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  6. Periasamy, Ammasi ; So, Peter T. ; König, Karsten (Ed.)
  7. Abstract

    Fluorescence lifetime imaging microscopy (FLIM) is a powerful tool to quantify molecular compositions and study molecular states in complex cellular environment as the lifetime readings are not biased by fluorophore concentration or excitation power. However, the current methods to generate FLIM images are either computationally intensive or unreliable when the number of photons acquired at each pixel is low. Here we introduce a new deep learning-based method termedflimGANE(fluorescencelifetimeimaging based onGenerativeAdversarialNetworkEstimation) that can rapidly generate accurate and high-quality FLIM images even in the photon-starved conditions. We demonstrated our model is up to 2,800 times faster than the gold standard time-domain maximum likelihood estimation (TD_MLE) and thatflimGANEprovides a more accurate analysis of low-photon-count histograms in barcode identification, cellular structure visualization, Förster resonance energy transfer characterization, and metabolic state analysis in live cells. With its advantages in speed and reliability,flimGANEis particularly useful in fundamental biological research and clinical applications, where high-speed analysis is critical.

     
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  8. Achilefu, Samuel ; Raghavachari, Ramesh (Ed.)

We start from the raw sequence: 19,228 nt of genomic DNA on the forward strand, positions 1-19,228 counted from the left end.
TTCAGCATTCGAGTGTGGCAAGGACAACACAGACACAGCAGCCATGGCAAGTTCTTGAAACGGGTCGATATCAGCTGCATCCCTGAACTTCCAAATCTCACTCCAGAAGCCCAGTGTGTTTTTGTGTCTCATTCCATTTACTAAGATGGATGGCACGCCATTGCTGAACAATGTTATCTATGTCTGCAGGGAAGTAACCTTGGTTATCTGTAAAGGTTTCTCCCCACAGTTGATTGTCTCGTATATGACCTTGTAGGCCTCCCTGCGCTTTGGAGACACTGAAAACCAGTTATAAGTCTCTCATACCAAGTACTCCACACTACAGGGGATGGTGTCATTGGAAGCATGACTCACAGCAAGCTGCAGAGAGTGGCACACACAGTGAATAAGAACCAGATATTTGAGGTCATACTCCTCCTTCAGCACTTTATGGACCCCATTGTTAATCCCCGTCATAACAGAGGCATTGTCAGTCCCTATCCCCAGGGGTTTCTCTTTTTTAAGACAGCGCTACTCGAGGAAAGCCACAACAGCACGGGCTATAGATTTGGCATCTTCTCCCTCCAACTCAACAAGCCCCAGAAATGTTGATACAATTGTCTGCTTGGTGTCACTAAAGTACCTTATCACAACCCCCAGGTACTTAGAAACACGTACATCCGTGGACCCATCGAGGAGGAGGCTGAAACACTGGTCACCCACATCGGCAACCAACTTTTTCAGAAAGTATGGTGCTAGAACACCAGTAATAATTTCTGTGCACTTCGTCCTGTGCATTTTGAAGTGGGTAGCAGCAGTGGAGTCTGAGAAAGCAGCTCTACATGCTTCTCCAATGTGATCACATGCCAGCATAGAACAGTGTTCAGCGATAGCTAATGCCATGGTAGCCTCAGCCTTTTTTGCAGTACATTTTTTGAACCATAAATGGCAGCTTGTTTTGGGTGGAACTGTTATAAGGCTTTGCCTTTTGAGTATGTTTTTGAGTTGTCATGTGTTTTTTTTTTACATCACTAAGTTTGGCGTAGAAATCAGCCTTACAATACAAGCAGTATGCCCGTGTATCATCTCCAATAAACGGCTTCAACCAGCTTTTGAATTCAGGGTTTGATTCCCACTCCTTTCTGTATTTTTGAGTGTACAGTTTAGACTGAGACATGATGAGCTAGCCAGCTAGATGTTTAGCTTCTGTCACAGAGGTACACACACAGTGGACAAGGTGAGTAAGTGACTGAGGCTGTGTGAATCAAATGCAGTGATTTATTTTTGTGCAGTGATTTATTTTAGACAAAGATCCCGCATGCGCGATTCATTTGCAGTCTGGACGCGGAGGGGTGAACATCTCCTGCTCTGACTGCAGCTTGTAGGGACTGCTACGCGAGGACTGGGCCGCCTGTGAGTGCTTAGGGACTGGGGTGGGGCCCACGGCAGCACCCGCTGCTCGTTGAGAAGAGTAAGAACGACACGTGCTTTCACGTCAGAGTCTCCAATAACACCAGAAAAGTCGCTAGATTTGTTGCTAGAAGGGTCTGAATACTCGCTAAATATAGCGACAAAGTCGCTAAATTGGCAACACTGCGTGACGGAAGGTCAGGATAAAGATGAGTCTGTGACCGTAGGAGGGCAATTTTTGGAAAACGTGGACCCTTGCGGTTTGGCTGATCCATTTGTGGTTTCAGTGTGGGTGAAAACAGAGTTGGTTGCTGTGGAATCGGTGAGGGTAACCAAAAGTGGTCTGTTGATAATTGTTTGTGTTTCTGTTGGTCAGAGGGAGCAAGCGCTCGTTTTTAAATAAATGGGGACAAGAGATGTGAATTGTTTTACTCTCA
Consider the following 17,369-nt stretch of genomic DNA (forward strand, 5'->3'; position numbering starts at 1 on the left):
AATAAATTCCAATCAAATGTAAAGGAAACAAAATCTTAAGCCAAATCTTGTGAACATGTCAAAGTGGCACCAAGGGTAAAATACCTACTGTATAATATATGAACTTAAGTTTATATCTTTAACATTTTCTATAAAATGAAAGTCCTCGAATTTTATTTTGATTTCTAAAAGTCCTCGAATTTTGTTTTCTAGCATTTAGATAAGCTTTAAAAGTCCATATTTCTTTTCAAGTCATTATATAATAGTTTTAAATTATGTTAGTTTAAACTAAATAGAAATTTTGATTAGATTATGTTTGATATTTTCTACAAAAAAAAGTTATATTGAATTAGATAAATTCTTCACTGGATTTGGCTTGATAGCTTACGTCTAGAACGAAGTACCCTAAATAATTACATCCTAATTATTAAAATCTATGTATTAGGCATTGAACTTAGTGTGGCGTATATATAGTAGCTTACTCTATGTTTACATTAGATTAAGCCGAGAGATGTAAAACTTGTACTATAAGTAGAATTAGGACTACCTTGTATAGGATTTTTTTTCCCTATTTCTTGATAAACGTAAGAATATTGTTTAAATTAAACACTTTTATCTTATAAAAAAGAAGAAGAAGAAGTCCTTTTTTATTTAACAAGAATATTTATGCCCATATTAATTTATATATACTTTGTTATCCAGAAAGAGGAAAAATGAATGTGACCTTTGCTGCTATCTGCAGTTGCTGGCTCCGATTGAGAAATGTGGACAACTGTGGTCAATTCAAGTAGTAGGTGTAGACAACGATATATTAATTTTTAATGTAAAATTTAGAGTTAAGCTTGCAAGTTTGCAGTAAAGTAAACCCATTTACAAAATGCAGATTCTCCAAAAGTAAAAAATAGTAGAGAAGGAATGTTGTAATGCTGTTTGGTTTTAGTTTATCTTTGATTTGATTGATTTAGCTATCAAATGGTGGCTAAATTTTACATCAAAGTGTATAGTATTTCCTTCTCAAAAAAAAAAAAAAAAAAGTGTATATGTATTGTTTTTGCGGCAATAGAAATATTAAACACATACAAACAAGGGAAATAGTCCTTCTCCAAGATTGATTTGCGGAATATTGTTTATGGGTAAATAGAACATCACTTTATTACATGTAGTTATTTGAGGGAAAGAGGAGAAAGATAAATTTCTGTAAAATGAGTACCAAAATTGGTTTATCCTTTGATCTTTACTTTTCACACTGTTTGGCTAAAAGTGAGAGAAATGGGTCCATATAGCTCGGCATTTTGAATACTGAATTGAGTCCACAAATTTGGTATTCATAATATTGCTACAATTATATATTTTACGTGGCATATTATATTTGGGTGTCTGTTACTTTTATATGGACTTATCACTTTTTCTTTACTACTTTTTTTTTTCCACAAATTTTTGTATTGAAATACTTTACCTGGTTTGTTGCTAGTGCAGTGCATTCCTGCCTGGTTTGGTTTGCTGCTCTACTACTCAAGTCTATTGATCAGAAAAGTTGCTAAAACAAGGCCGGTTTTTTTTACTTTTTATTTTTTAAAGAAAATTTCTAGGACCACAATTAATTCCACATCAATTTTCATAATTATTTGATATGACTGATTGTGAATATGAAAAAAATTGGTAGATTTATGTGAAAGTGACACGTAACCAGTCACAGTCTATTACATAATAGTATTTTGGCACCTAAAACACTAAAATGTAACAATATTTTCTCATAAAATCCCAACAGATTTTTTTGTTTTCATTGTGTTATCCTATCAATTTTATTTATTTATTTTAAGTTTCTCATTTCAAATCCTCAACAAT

Invented in 2010, NanoCluster Beacons (NCBs) (1) are an emerging class of turn-on probes that show unprecedented capabilities in single-nucleotide polymorphism (2) and DNA methylation (3) detection. As the activation colors of NCBs can be tuned by a near-by, guanine-rich activator strand, NCBs are versatile, multicolor probes suitable for multiplexed detection at low cost. Whereas a variety of NCB designs have been explored and reported, further diversification and optimization of NCBs require a full scan of the ligand composition space. However, the current methods rely on microarray and multi-well plate selection, which only screen tens to hundreds of activator sequences (4, 5). Here we take advantage of the next-generation-sequencing (NGS) platform for high-throughput, large-scale selection of activator strands. We first generated a ~104 activator sequence library on the Illumina MiSeq chip. Hybridizing this activator sequence library with a common nucleation sequence (which carried a nonfluorescent silver cluster) resulted in hundreds of MiSeq chip images with millions of bright spots (i.e. light-up polonies) of various intensities and colors. With a method termed Chip-Hybridized Associated Mapping Platform (CHAMP) (6), we were able to map these bright spots to the original DNA sequencing map, thus recovering the activator sequence behind each bright spot. After assigning an “activation score” to each “light-up polony”, we used a computational algorithm to select the best activator strands and validate these strands using the traditional in-solution preparation and fluorometer measurement method. By exploring a vast ligand composition space and observing the corresponding activation behaviors of silver clusters, we aim to elucidate the design rules of NCBs.